Langmead writes Birds of Paradise in rich, poignant prose, a beauty that contrasts sharply against the raw, violent brutality of many of its action sequences and the brooding weariness of its protagonist’s soul. This is a dark novel, even pessimistic, where the drive to fight on comes with the near total realization that Eden can’t be recreated, that Adam is doomed to failure, and his soul mate Eve cannot return. Adam’s a man who lives in an eternity of memory, knowing that the perfect good times he once enjoyed are gone. But, the only thing that can keep him going on is that shred of hope that maybe, just maybe he can build some sort of simulacrum of that perfection to at least pretend and experience some bits of joy anew.

And moreso, even if he can’t go back home to the perfect Eden, he is certainly not going to sit by and watch others create a bastardized version of it for their own selfish amusement as they rule over rest of his children. Or let them kill his only remaining friends in the process of their hubris, falling to the same sin as he and Eve.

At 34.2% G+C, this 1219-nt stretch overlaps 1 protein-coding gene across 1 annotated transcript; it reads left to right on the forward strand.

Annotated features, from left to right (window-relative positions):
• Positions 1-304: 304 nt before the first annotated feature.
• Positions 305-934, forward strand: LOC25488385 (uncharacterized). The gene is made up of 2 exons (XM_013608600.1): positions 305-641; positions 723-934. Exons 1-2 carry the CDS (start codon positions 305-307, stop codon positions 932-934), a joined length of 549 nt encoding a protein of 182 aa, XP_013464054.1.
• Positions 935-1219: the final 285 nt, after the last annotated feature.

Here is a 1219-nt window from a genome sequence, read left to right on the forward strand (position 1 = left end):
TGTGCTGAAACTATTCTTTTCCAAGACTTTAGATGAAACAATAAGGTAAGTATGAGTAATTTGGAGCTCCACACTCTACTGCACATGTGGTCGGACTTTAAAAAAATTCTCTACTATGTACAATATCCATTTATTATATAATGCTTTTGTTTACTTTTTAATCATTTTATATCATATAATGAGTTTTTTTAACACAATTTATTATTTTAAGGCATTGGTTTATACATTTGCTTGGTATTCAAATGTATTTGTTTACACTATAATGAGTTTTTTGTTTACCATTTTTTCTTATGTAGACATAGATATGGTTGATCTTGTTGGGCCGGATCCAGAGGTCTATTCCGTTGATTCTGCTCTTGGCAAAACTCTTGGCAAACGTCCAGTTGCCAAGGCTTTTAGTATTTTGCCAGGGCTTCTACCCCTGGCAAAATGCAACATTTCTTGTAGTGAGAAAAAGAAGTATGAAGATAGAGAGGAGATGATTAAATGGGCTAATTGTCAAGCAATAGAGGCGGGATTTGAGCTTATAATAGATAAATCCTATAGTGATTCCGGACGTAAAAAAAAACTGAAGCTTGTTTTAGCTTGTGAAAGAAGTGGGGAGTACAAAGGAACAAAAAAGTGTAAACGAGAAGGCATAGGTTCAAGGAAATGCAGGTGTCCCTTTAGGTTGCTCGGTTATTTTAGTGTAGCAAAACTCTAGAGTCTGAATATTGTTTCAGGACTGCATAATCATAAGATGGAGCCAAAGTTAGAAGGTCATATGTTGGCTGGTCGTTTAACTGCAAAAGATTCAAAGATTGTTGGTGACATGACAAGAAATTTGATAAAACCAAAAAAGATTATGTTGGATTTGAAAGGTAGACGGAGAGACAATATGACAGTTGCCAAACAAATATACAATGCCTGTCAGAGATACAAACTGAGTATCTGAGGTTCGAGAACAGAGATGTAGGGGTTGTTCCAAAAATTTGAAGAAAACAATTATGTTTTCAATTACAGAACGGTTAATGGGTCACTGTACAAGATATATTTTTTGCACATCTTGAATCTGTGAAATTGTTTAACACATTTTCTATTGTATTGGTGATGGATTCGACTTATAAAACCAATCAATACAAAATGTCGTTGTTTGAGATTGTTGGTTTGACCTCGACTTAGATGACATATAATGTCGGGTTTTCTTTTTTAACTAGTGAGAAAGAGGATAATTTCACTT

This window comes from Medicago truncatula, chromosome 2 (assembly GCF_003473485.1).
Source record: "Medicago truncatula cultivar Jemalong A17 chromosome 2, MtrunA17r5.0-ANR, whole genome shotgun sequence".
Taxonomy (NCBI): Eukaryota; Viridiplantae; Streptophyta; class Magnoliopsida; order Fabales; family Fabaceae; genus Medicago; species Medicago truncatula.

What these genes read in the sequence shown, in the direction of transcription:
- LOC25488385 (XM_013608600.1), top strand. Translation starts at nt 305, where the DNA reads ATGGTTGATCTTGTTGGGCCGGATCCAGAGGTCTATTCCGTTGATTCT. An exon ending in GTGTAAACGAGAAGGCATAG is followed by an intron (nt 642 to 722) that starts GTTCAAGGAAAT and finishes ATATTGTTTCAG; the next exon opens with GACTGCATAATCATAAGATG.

Langmead’s plot is a very compelling one, and he effectively delves without reserve into the dark emotions of humanity. Personally, I found it all too dark and depressive, the revenge too cold blooded. I felt as though Adam was just as reprehensible and vile as the antagonists of the novel. I just got a better sense of the intense trauma that got Adam to this point of weary despair, destroyed. But I’m not sure I enjoyed reading it, or if I wanted to particularly dwell amid it. However, for those who that strikes better, Langmead does deal in that darkness with aplomb.